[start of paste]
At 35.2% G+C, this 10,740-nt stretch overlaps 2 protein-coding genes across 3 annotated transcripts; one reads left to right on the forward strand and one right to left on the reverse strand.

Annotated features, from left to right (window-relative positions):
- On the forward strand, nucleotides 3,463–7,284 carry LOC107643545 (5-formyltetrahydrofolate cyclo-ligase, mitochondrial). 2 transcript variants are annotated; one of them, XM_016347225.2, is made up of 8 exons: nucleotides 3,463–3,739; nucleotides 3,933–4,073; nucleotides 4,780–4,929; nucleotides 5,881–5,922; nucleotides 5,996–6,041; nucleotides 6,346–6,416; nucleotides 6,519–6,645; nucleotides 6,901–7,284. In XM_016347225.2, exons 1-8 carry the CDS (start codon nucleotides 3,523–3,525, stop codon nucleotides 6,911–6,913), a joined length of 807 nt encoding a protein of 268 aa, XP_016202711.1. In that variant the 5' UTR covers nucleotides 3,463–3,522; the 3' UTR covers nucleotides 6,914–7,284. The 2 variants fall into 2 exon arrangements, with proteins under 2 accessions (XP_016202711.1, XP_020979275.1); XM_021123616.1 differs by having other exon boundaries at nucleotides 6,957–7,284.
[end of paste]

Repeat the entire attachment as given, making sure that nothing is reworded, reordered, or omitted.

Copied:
At 35.2% G+C, this 10,740-nt stretch overlaps 2 protein-coding genes across 3 annotated transcripts; one reads left to right on the forward strand and one right to left on the reverse strand.

Annotated features, from left to right (window-relative positions):
- On the forward strand, nucleotides 3,463–7,284 carry LOC107643545 (5-formyltetrahydrofolate cyclo-ligase, mitochondrial). 2 transcript variants are annotated; one of them, XM_016347225.2, is made up of 8 exons: nucleotides 3,463–3,739; nucleotides 3,933–4,073; nucleotides 4,780–4,929; nucleotides 5,881–5,922; nucleotides 5,996–6,041; nucleotides 6,346–6,416; nucleotides 6,519–6,645; nucleotides 6,901–7,284. In XM_016347225.2, exons 1-8 carry the CDS (start codon nucleotides 3,523–3,525, stop codon nucleotides 6,911–6,913), a joined length of 807 nt encoding a protein of 268 aa, XP_016202711.1. In that variant the 5' UTR covers nucleotides 3,463–3,522; the 3' UTR covers nucleotides 6,914–7,284. The 2 variants fall into 2 exon arrangements, with proteins under 2 accessions (XP_016202711.1, XP_020979275.1); XM_021123616.1 differs by having other exon boundaries at nucleotides 6,957–7,284.